By GERRY POSNER
With all the devastating fallout from the COVID- 19 nightmare which has taken over all our lives on this planet over the last five months, there is an upside ( for me at least) to it all. Anyone who watches TV and the news of the pandemic has frequently seen two figures cross the screen in interviews.
These two doctors are both a kind of Winnipeg by-product as in Dr. Isaac Bogoch and Dr. Nathan Stall. (The Bogoch story will have to wait until the next issue.)
The name Nathan Stall, individuals who are very 70 will likely remember, was a very prominent Winnipeg businessman heading the well known clothing establishment S. Stall & Son for many years. It is likely the case that some readers purchased clothing from that business in the Peck Building.
Well, that Nathan Stall died sadly in 1986, but his grandson and namesake Dr. Nathan Stall has brought to the Stall family a similar laudable distinction. He is one of the go to experts for issues relating to the elderly. COVID-19 struck hard at the elderly and in particular to those in nursing homes. Likely few were acquainted with these issues better than Dr. Stall.
Stall comes by his medical degree honestly as he has the right pedigree shall we say. For starters, his father is Dr. Richard Stall, a psychiatrist (Why not – as Winnipeg has turned out Jewish psychiatrists by the bushel-load it seems.) and his mother is Dr. Lisa Berger, a public health physician. Both of Nathan Stall’s parents grew up in Winnipeg, Stall in the north end and Berger in the south. Lisa’s father was none other than Dr. Shimmy Berger, a long time dermatologist who worked in the Boyd Building. Given that history, you could say that medicine was in the Nathan Stall gene pool.
Stall graduated medicine from Western University and then completed his residency in Internal Medicine and his fellowship training in Geriatric Medicine at the University of Toronto. It is a fact that not many young doctors are attracted to the field of geriatrics and you have to think that Stall’s father, Richard, as a psychiatrist dealing with the elderly, had some influence on Nathan. But Stall is clear as to the reasons why he chose geriatrics.
First, he says he enjoys the complexity of geriatrics and the fact that geriatrics combines elements of internal medicine, psychiatry and neurology.
Second, Stall has a deep affection for the patient population (a key element to success in any field).
Third, Stall appreciates that his voice is heard and valued in conversations about health policy.
Finally, Stall recognizes that there is a great deal of ageism in society in general and within the health care system in particular. He says he finds fulfilment in his ability to advocate for older adults.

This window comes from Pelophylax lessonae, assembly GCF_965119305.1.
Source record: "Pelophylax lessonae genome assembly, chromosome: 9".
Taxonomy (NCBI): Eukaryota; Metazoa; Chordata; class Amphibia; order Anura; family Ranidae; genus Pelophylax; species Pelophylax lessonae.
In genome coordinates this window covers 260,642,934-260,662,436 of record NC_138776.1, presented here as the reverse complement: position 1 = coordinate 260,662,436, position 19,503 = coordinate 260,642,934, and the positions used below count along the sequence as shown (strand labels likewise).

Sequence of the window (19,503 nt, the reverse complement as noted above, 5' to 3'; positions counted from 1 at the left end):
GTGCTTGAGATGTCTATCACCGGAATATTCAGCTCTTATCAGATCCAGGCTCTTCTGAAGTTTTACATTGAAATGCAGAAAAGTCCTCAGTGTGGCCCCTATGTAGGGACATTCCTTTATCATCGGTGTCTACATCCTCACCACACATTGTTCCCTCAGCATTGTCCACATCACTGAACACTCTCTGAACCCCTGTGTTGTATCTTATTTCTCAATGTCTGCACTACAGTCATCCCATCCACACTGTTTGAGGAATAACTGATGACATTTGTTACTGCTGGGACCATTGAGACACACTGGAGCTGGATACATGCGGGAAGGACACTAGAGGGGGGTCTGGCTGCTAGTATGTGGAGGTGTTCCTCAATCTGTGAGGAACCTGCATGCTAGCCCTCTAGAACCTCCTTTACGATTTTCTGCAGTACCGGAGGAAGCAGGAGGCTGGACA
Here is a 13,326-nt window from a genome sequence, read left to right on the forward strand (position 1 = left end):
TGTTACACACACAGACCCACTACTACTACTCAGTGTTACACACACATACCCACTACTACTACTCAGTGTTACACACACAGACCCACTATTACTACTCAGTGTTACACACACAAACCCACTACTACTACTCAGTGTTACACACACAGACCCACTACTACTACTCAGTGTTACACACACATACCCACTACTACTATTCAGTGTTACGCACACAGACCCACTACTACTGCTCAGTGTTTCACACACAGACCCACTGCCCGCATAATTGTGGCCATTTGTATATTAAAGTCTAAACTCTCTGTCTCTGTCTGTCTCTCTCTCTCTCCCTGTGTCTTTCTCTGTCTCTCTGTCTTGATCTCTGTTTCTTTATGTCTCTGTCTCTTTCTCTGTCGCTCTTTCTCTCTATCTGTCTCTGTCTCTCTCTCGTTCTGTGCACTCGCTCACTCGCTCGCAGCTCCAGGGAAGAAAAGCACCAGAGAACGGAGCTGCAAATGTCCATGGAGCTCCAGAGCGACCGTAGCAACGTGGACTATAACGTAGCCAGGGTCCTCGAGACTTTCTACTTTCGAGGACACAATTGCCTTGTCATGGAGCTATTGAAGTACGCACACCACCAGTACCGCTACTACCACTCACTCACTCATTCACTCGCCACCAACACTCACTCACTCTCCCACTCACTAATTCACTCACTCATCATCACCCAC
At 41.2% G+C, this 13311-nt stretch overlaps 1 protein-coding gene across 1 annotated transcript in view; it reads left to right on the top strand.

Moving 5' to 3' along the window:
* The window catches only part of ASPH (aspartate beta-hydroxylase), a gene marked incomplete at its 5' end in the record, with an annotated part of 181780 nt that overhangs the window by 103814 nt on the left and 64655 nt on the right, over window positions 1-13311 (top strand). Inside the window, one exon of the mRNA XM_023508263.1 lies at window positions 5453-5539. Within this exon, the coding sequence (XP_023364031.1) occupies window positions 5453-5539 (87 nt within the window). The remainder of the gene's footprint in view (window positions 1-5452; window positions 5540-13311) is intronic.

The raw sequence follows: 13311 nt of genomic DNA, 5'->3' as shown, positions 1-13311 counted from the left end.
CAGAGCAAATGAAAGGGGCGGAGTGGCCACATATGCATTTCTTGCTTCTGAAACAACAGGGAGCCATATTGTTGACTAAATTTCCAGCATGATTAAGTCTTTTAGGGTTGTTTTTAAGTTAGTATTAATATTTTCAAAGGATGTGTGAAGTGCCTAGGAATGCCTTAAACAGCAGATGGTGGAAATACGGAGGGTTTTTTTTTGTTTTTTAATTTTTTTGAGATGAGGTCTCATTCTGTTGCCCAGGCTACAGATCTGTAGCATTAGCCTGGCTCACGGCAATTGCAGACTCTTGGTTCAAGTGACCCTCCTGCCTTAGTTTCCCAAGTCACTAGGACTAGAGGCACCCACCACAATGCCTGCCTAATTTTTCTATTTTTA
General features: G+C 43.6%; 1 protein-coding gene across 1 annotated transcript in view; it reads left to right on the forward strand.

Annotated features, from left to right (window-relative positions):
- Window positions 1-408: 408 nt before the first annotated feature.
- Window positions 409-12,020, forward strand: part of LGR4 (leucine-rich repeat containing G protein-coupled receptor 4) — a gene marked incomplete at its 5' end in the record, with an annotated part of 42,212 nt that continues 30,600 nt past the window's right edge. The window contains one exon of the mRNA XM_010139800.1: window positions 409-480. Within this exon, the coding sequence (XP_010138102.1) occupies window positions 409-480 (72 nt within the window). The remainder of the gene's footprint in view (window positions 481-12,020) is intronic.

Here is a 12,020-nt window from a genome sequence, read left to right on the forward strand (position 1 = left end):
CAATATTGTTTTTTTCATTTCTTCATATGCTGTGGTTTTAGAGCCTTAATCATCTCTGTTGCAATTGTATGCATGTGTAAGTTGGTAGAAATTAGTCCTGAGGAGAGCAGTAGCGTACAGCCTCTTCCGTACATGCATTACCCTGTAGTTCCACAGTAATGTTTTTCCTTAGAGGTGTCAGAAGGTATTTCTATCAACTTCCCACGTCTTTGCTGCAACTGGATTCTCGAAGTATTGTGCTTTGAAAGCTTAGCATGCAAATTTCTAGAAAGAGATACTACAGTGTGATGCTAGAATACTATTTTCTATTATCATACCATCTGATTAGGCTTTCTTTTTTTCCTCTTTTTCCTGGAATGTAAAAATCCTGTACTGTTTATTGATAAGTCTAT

Stall is at present a research fellow at Women’s College Research Institute at the Women’s College Hospital. He is also is on the path to completing a PhD in clinical epidemiology and health care research.
And what is Stall’s doctoral research all about? In a general way, it is to study the health impacts of caregiving for individuals with dementia. How timely is that, given the bulging aging population in the Boomer generation, whose numbers will no doubt affect the rates of dementia in a dramatic way as the years go by?
Stall clearly has the credentials to embark upon his study in this field as he is receiving support from the University of Toronto Department of Medicine’s Eliot Phipson Clinician- Scientist Training Program (that title alone would deter me) and the Vanier Canada Graduate Scholarship program. Moreover, he has been a staff geriatrician at Mount Sinai Hospital in Toronto since 2017. His clinical work deals with acute care geriatrics. In short, when you talk old age, this young doctor, Nathan Stall, is your man.
Nathan Stall was quite clear about his love for Winnipeg – where he was born and lived until the age two. He says that he has visited Winnipeg over 25 times and spent many summers at Falcon Lake. He recalls fondly his frequent visits to his grandmother Gert Stall’s apartment in Winnipeg at Hampton Green, also the BDI, VJ’s and of course the ease of getting about in Winnipeg. But most of all, what is clear to me is that the Stall and Berger families had a positive effect on Nathan.
So, I say to all of the readers, like me, who are closer to the end than the beginning, let’s take some solace in the fact that there are young doctors like Nathan Stall to whom we can turn for help.